This is my compensation for suffering the eternal insults all fantasy players share: 1) the league is rigged against me, 2) the scoring system and the rules are self-evidently irrational (since, 2a, I win every single trade I make and still manage to finish around .450 every season), and 3) the guys whose teams keep pounding on mine every year are obviously—since we cannot contemplate the possibility that they are smarter than me—outrageously fortunate dorks with tons of free time and, no doubt, all kinds of illicitly obtained inside information and strategic intelligence. (Needless to say, those who finish behind me are just garden-variety dumdums.)
The women who snicker at fantasy baseball, which is to say all women, would guffaw outright if they knew how much work was really involved. Even if you keep up with the baseball news as a matter of course throughout the offseason, and even if you invest in some gnostic projection system, or in pre-fab cheat sheets off the magazine rack, you still have to calibrate everything to your own league’s scoring methods and put in a certain number of root-canal hours of due diligence in the runup to the draft. Has anybody signed Gary Sheffield yet? (Not yet, though he says he has offers.) Why the hell isn’t Khalil Greene on anybody’s depth chart? (He had a nervous breakdown and his contract was voided when he failed to turn up for training camp.) What’s the Opening Day lineup for the Mets gonna look like? (A vast, soft, silent yellow turd in the sun.)
If you don’t do this work, you run the risk of drafting Nomar Garciaparra in the 20th round and inviting unsurvivable derision from other males. The fact that would no doubt seem especially pathological to women, if any man were foolhardy enough to mention it in public, is that there are no commensurate ego benefits to be derived from success. Unless you play for real money, and we don’t, fantasy baseball is a bet you can only lose. When Lawyer A fleeces Engineer B in a trade, nobody really says, “Well, good job, A, you must have been at the top of your advocacy game that day.” Inevitably, A is despised for an unearned windfall, and B simply loathed. And when C wins the league, it is chalked up to chance and borderline-unethical practice, and his downfall is contemplated with merciless primal glee.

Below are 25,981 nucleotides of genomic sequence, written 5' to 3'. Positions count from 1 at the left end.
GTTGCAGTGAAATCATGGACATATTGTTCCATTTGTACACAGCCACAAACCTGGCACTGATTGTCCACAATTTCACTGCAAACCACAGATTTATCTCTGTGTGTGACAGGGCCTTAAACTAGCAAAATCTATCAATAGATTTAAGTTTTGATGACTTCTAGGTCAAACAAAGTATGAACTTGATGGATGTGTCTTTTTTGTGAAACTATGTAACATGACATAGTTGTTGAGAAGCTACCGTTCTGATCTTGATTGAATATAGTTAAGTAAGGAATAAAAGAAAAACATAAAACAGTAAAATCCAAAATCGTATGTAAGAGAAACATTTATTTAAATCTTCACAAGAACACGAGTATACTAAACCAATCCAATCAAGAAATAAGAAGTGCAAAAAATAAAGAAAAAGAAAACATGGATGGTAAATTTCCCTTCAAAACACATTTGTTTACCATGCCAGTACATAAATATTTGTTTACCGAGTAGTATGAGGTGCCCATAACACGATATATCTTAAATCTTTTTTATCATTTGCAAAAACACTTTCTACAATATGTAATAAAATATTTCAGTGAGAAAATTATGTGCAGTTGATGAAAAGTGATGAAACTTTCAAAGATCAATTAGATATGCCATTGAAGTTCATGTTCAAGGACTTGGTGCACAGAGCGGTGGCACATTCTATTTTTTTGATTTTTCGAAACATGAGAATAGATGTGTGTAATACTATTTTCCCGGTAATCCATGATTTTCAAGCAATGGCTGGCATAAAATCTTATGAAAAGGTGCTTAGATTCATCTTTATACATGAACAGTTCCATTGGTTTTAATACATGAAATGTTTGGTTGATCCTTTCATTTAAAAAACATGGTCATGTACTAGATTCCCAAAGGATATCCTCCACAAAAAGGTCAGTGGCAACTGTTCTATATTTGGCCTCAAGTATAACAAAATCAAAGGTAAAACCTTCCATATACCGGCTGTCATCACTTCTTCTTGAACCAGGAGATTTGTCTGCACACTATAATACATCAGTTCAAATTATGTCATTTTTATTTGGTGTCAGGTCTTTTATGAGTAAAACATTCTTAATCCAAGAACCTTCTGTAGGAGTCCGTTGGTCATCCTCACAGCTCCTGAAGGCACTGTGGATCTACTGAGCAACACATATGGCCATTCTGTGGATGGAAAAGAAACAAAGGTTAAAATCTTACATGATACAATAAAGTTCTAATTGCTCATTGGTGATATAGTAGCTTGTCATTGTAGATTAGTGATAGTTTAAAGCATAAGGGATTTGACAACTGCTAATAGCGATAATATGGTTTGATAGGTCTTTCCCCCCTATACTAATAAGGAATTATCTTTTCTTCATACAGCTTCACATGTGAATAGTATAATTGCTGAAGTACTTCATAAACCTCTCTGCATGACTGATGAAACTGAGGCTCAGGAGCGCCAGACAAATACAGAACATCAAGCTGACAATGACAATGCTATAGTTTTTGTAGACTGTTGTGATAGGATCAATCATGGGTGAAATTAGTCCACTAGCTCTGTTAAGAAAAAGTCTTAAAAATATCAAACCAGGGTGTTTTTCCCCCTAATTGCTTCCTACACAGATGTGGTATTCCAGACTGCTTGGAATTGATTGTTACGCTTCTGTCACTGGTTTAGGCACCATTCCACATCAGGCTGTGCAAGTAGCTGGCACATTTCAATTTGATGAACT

If you invite exactly the right people into your league, all of this hostility and petulance can be accompanied by nitpicking over regulations, power struggles, and whining about technical problems. I wouldn’t give it up for the world. The last time somebody invented a hobby like this, they called it golf.
By Aaron Wherry - Wednesday, March 3, 2010 at 7:45 PM - 19 Comments
A mere 58 minutes. That’s it. That’s all.
We were promised an hour, perhaps as much as an hour and a half. And yet here was Michaëlle Jean, solemnly invoking “Divine Providence” at precisely 3:47pm this afternoon, just about 58 minutes after she welcomed “honourable senators, members of the House of Commons, ladies and gentlemen.”
Some 6,000 words passed in between, each delivered in that breathy, deliberate way of the Governor General’s. But this was not quite the excruciating test of endurance for speaker and listener alike, not nearly the epic we were told to expect. Once more we are faced with a government full of ambition and promise, unable to ultimately deliver. Once again we see the danger of unrestrained hope. Continue…
By Cameron Ainsworth-Vincze - Thursday, November 13, 2008 at 3:45 PM - 7 Comments
Well, well, well, it didn’t take long for all the hockey pundits to start…
Well, well, well, it didn’t take long for all the hockey pundits to start brewing up theories about Brian Burke’s future in the NHL after he was released by the Anaheim Ducks yesterday afternoon. From what I hear an emergency meeting was arranged between Steve Simmons, Al Strachan and Darren Dreger–founders of the Truth, Rumour and My Dog Told Me Club–where they sat down at an unassuming Swiss Chalet on the fringe of Toronto and discussed how the media will spin the story. Apparently Strachan put gravy on his fries and ordered a second Rootbeer, which Dreger interpreted as a clear indication that Burke is bound for Boston. But all joking aside, Anaheim’s decision to release Burke because he wouldn’t sign a long-term extension with the club is a giant smoke signal that something is up. He is too smart to shy away from a rosy position in Anaheim without something waiting in the wings. So where is he going to end up? Well, we’ll let you the reader decide instead of feeding you rumours on this one.
By Charlie Gillis - Wednesday, November 12, 2008 at 2:37 PM - 2 Comments